Now, I know what you’re thinking–Who wants to spend 2,000 Chase UR a night to tent camp on the beach in January? And sure, some of these places are pretty rough looking–but this area of WA has some good BnBs and those are bookable on Expedia and not on Chase UR. So if you want to stay at the Ambiance BnB you either have to book it elsewhere and cash out at 1CPP or you’re out of luck.
Is this a big deal? To someone who’s exclusively looking at large chain hotels–probably not. But I was legitimately excited about the smaller options becoming part of the Chase travel portal–and it just seems silly to include them and say they’re all Sold Out. As of publication time we’ve reached out to Chase about this issue–and have yet to get a good answer.
What’s your take Robert? Is this a big deal? or am I making more out of it than I should?
Robert: It’s absolutely a big deal. It diminishes the value of the Ultimate Rewards program as a whole, and the Chase Sapphire Reserve specifically.
Say for example we consider the Chase Freedom Unlimited card (1.5 UR everywhere * 1.5 uplift = 2.25x) vs the Bank of America Premium Rewards (straightforward 2.625% if you have $100,000 with Merrill Edge). I’ve been willing to forgive the Freedom Unlimited/Chase Sapphire Reserve approach its 0.375% shortfall for the upside associated with 1:1 transfers to travel partners. But if I can’t reliably get 1.5 cpp uplift with the Reserve it makes me question this strategy.
Like you say: Cash is king. And if I look at my demand schedule I have need for VRBO/AirBnB type rentals in the coming year. How am I going to pay for them? Seems like it would make sense to focus on cashback for that rather than URs because I can’t use URs through Chase with uplift.
That was not the deal and is yet another example of Chase pulling the rug out from beneath us.
Sam: Excellent analysis of the landscape right now. I’m glad you agree this isn’t an acceptable issue. To further illustrate things I did a search of the properties you listed above for WDW area, and here’s the side by side for the identical dates:
Even worse–if you run a search on the Chase travel portal and then go over to Expedia, the tracking from Chase Travel portal pollutes your Expedia results, showing you the “We are sold out” sign on the Expedia page:
This means the only way to not pollute your Expedia results is to do your Chase UR searches in a Incognito/Private Browsing session. In my testing the pollution continues long after you’ve logged out of the Chase travel portal.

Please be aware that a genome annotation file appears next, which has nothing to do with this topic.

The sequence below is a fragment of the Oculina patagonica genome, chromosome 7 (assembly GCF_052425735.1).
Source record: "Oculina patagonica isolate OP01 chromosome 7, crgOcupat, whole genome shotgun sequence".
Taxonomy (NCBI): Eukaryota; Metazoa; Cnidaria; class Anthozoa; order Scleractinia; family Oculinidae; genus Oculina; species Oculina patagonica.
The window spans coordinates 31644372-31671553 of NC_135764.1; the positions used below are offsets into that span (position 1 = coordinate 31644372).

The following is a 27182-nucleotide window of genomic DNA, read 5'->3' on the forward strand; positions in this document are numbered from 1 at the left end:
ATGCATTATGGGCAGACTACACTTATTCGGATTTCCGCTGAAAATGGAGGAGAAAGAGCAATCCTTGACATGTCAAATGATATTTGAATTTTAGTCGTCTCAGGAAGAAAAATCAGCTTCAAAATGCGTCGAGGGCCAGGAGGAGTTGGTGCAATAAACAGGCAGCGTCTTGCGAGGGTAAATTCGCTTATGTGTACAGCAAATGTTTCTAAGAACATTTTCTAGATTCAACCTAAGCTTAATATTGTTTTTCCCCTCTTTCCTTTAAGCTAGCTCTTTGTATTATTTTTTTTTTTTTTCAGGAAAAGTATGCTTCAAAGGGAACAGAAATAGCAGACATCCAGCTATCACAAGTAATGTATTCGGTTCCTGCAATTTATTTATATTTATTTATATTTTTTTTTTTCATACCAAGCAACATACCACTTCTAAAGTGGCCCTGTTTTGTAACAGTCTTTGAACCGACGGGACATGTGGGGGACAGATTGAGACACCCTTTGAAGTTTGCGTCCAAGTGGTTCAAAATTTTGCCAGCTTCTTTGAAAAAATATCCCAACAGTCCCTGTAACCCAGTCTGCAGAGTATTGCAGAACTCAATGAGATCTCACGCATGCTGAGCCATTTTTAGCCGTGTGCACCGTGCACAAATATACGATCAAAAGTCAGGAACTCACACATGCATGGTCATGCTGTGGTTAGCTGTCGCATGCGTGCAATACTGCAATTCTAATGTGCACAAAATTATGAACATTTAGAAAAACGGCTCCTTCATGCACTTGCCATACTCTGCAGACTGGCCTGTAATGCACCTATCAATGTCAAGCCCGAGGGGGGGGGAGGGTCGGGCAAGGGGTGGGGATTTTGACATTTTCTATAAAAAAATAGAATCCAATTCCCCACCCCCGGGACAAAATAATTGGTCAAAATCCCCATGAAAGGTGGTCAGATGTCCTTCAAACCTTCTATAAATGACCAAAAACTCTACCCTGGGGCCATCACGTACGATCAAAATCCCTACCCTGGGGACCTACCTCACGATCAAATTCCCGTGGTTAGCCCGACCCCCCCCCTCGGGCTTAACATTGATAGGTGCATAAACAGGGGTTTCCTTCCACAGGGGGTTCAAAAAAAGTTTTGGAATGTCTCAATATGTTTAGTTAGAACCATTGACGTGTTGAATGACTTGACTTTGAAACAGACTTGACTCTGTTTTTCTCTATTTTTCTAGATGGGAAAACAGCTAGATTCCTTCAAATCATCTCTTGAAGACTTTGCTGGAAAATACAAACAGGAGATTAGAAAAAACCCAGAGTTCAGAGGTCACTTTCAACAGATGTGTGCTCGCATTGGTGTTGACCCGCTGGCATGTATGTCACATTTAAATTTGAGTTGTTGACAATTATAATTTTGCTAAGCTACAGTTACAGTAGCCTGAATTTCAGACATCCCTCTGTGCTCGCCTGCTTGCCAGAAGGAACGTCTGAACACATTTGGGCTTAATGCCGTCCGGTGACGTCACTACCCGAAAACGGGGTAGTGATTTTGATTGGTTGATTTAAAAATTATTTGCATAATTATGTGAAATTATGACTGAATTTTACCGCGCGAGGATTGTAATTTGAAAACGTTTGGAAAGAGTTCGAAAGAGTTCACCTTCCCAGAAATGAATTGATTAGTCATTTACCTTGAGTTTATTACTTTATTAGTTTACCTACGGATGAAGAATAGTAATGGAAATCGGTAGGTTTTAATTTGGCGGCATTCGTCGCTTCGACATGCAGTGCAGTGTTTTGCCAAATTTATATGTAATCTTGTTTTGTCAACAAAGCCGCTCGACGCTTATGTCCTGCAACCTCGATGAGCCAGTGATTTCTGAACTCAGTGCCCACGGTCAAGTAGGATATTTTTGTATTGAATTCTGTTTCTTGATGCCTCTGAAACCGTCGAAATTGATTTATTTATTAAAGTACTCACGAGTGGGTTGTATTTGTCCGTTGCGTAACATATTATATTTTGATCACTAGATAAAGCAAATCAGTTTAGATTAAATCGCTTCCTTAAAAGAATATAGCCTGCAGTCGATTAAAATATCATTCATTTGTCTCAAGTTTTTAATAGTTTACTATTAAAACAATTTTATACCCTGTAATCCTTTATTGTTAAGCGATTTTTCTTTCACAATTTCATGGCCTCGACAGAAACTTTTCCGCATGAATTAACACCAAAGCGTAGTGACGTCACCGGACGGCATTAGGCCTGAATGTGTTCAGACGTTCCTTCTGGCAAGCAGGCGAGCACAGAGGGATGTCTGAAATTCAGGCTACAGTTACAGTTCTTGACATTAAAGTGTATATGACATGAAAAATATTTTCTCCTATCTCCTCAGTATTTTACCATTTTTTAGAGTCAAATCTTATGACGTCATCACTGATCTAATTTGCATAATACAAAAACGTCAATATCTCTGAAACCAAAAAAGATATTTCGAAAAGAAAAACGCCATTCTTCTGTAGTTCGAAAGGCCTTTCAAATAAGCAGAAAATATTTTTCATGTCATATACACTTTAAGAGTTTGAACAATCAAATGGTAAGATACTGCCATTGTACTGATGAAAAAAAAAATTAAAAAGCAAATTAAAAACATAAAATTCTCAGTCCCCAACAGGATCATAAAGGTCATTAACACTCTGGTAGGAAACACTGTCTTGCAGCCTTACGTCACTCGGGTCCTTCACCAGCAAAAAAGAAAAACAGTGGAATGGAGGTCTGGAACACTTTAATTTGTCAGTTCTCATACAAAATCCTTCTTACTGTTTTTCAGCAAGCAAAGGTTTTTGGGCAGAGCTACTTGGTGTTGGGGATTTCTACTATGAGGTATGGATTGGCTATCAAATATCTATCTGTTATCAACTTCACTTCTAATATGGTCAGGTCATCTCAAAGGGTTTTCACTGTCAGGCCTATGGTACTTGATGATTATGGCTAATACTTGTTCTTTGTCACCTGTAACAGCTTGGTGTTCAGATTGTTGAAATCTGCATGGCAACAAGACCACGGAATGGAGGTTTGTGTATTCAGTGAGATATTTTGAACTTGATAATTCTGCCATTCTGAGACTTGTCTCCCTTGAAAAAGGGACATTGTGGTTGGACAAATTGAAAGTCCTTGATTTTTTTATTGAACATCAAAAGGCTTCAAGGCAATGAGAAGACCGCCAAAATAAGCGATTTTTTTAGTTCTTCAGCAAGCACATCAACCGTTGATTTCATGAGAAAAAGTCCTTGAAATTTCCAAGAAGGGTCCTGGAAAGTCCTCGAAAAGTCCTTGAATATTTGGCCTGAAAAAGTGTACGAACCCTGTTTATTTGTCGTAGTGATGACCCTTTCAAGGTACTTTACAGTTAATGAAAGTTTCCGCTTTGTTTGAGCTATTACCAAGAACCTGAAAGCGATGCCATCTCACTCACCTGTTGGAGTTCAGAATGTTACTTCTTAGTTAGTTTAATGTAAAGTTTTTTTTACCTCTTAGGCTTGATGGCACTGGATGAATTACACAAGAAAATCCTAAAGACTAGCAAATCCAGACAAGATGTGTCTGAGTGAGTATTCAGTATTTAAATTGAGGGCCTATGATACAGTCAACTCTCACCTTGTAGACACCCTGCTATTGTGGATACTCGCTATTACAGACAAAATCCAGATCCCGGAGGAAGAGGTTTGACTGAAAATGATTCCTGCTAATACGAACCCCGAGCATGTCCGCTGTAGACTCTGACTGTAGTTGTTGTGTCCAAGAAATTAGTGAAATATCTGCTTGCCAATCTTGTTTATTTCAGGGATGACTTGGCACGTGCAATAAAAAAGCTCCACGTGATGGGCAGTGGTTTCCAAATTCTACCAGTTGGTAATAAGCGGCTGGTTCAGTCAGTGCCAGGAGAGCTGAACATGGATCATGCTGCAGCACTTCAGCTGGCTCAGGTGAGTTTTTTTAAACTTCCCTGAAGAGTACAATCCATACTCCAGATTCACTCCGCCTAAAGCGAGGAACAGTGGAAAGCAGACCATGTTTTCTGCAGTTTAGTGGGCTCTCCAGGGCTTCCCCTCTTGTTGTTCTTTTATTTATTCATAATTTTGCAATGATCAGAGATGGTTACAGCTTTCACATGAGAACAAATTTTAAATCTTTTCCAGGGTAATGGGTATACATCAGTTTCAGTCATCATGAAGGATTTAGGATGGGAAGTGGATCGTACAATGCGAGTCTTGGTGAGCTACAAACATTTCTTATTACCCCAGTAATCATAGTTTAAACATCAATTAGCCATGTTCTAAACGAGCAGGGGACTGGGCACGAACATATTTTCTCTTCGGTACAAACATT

Update 10/27: Be sure to read Ed’s comments and our back and forth with him below. These detailed comments add additional context to the post and this situation.
Robert: Wow. That’s pretty compelling evidence that Chase hasn’t opened the spigot on everything that’s bookable within Expedia yet. And really bizarre the way it pollutes subsequent native Expedia searches.
I tried calling Chase to see if a live human could look into why all of the vacation rentals in the system are evidently unbookable. Unfortunately some reps don’t even seem to know what a Vacation Rental is:
Me: I’m looking to book a Vacation Rental.
Agent: What kind of vacation are you looking to book?
Me: A Vacation Rental. On your site it says Flights, Hotels, Cars, Cruises, Vacation Rentals. I want to book a Vacation Rental.
Agent: I’m sorry, I can book flights and hotels. But not cruises. Are you looking to book a cruise?
Me: Let’s go with “yes”. Please transfer me.
The Cruises & Tours department is still managed by Connextions Loyalty. And they have no ability to book Vacation Rentals.
Chase has really nerfed a lot of value here and devalued my impression of Ultimate Rewards.
Half Baked or Fully Baked?
Sam: So the question really becomes… is this it? Is this the final Travel portal that we’re stuck with? Or will it progressively get better? If it is the former–this is pretty disappointing. Not only has the ability to book anything Disney been removed, but vacation rentals are also a no-go right now.
If it is the latter, and Chase is simply rolling this out slowly we’ll revisit and update readers. For now be cautious–When the Chase UR Travel Portal tells you a place is ‘sold out’ check a few more places just to verify this is indeed true.
– Written by Sam Simon. All ideas are my own, but I encourage you to see my point of view and I promise I’ll try to do the same. Connect with me on Twitter @Milenomics.